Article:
The rat trap man believes that he is forced to do whatever it takes to survive because the world is like the rat traps he sells; it offers bait that only results in a man being beaten down by the system. However, he experiences goodwill from several people: Although the Ironmaster soon realizes that the rat trap man is not his old friend, Edla insists on allowing him to stay.
He made them himself at odd moments, from the material he got by begging in the stores or at the big farms. But even so, the business was not especially profitable, so he had to resort to both begging and petty thievery to keep body and soul together. Even so, his clothes were in rags, his cheeks were sunken, and hunger gleamed The rattrap selma lagerlof his eyes.
No one can imagine how sad and monotonous life can appear to such a vagabond, who plods along the road, left to his own meditations. But one day this man had fallen into a line of thought, which really seemed to him entertaining.
He had naturally been thinking of his rattraps when suddenly he was struck by the idea that the whole world about him — the whole world with its lands and seas, its cities and villages — was nothing but a big rattrap.
It had never existed for any other purpose than to set baits for people. It offered riches and joys, shelter and food, heat and clothing, exactly as the rattrap offered cheese and pork, and as soon as anyone let himself be tempted to touch the bait, it closed in on him, and then everything came to an end.
The world had, of course, never been very kind to him, so it gave him unwonted joy to think ill of it in this way. It became a cherished pastime of his, during many dreary ploddings, to think of people he knew who had let themselves be caught in the dangerous snare, and of others who were still circling around the bait.
One dark evening as he was trudging along the road he caught sight of a little gray cottage by the roadside, and he knocked on the door to ask shelter for the night. Nor was he refused. Instead of the sour faces which ordinarily met him, the owner, who was an old man without wife or child, was happy to get someone to talk to in his loneliness.
The old man was just as generous with his confidences as with his porridge and tobacco. Now that he was no longer able to do day labour, it was his cow which supported him.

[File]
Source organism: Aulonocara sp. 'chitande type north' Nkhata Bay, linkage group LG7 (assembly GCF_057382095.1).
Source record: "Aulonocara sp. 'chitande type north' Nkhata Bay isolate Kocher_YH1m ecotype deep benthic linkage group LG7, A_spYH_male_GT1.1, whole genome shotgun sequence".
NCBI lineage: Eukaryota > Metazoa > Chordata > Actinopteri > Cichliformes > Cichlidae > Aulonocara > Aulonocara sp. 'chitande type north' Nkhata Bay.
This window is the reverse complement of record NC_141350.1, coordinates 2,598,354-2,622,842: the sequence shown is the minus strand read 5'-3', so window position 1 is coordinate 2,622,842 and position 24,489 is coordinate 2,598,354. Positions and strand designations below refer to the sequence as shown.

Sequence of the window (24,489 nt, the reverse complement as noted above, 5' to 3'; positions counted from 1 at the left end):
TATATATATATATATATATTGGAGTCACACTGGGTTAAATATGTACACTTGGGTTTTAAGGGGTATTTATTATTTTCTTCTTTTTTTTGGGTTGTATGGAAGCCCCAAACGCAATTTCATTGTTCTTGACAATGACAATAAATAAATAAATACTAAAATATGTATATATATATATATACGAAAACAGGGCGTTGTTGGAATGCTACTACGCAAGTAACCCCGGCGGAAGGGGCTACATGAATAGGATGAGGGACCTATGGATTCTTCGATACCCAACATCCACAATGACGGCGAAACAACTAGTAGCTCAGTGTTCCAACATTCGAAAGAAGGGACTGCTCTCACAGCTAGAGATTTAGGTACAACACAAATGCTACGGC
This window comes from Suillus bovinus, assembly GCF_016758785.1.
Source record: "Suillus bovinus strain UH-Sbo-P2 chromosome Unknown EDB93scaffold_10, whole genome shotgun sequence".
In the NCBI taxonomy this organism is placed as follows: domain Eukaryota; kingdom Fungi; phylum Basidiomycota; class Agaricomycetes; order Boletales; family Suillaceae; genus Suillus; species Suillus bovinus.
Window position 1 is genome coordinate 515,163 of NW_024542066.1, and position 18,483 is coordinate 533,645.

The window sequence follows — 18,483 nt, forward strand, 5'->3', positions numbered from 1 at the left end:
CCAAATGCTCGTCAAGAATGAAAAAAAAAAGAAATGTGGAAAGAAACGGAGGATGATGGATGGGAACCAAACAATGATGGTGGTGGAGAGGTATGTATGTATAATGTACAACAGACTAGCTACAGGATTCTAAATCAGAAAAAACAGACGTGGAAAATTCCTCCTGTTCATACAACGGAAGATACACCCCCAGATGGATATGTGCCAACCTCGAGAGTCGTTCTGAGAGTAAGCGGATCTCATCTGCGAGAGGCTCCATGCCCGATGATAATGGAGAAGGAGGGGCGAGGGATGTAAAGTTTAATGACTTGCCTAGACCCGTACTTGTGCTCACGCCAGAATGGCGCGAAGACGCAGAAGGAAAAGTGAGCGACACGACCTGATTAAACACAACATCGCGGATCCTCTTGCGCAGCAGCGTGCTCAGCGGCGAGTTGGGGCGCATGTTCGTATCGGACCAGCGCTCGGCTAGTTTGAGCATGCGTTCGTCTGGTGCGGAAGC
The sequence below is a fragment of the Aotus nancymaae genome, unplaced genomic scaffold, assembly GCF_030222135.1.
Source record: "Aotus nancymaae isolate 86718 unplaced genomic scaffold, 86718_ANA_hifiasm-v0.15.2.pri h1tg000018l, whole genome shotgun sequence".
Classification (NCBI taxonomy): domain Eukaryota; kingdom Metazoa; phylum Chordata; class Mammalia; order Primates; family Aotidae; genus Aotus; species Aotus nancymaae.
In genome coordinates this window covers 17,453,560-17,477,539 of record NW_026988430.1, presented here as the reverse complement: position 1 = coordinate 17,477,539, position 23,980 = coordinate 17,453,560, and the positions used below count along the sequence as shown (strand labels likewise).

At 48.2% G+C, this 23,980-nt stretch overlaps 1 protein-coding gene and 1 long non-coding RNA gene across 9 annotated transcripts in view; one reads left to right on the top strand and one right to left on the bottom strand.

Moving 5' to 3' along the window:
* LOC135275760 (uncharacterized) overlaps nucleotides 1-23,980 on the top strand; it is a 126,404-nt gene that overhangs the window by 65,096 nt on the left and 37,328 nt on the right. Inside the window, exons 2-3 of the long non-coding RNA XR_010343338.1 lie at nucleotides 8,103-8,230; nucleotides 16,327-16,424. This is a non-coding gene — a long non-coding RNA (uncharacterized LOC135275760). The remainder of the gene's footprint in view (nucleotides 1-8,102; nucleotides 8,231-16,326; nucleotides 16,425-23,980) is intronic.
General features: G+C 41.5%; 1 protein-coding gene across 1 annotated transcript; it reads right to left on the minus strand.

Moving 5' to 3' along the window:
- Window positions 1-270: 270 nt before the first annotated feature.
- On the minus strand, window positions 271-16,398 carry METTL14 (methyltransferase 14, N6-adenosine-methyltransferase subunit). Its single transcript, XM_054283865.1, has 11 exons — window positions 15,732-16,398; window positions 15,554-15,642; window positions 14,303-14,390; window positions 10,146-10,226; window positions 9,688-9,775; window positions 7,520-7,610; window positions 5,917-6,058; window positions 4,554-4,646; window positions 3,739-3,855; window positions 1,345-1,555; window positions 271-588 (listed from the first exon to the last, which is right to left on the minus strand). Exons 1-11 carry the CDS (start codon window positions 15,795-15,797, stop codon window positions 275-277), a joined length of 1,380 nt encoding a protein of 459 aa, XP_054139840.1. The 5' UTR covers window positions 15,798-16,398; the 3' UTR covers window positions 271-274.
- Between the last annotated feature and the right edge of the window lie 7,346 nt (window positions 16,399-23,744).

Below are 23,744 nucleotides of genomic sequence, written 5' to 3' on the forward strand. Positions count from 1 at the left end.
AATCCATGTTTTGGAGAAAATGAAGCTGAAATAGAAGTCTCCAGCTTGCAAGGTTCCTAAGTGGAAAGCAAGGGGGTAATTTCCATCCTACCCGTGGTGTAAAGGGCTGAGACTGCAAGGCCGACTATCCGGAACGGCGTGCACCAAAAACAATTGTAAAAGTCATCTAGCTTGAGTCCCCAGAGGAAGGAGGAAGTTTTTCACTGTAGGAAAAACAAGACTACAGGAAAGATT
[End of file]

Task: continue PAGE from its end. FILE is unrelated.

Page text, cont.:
Yes, that bossy was extraordinary. She could give milk for the creamery every day, and last month he had received all of thirty kronor in payment.
The stranger must have seemed incredulous, for the old man got up and went to the window, took down a leather pouch which hung on a nail in the very window frame, and picked out three wrinkled ten-kronor bills.
These he held up before the eyes of his guest, nodding knowingly, and then stuffed them back into the pouch. The next day both men got up in good season.
The crofter was in a hurry to milk his cow, and the other man probably thought he should not stay in bed when the head of the house had gotten up. They left the cottage at the same time. The crofter locked the door and put the key in his pocket.
The man with the rattraps said good bye and thank you, and thereupon each went his own way. But half an hour later the rattrap peddler stood again before the door. He did not try to get in, however. He only went up to the window, smashed a pane, stuck in his hand, and got hold of the pouch with the thirty kronor.
He took the money and thrust it into his own pocket. Then he hung the leather pouch very carefully back in its place and went away. As he walked along with the money in his pocket he felt quite pleased with his smartness.
He realised, of course, that at first he dared not continue on the public highway, but must turn off the road, into the woods. During the first hours this caused him no difficulty. Later in the day it became worse, for it was a big and confusing forest which he had gotten into.
He tried, to be sure, to walk in a definite direction, but the paths twisted back and forth so strangely! He walked and walked without coming to the end of the wood, and finally he realised that he had only been walking around in the same part of the forest.
All at once he recalled his thoughts about the world and the rattrap.Selma Lagerlof () was a Swedish writer whose stories have been translated into many languages. A universal theme runs through all 4 The Rattrap About the author. Oct 31, · Today I read the short story The Rat Trap, by Selma Lagerlöf.
The story begins by introducing a character who sells rat traps for a living, but doesn’t make much money and so thinks of the whole world as a rat trap, with money, gourmet food, large mansions, and other such items as the cheese in the trap.
What became the cherished pastime of the peddler in the story the rattrap? What was the first impression that Edla formed of the peddler? Does the rattrap theory of the world make sense to you? Selma Ottilia Lovisa Lagerlöf (Swedish: [ˈsɛlˈma ˈlɑːɡə(r)ˈløːv] () ; 20 November – 16 March ) was a Swedish author and teacher.
She was the first female writer to win the Nobel Prize in Literature. Selma, Alabama became the focal point for the fight for voting rights. Selma was the center of the demonstrations for blacks obtaining voting rights without any restrictions.
Movements. The Rat Trap" written by Selma Lagerlof is a short story about an old disheartened beggar and thief who is taken in and shown generosity by a young woman, her kindness changes his bitter attitude about life.
The peddler is a man who has fallen upon misfortune and now resorts to selling rattraps, begging, and thievery.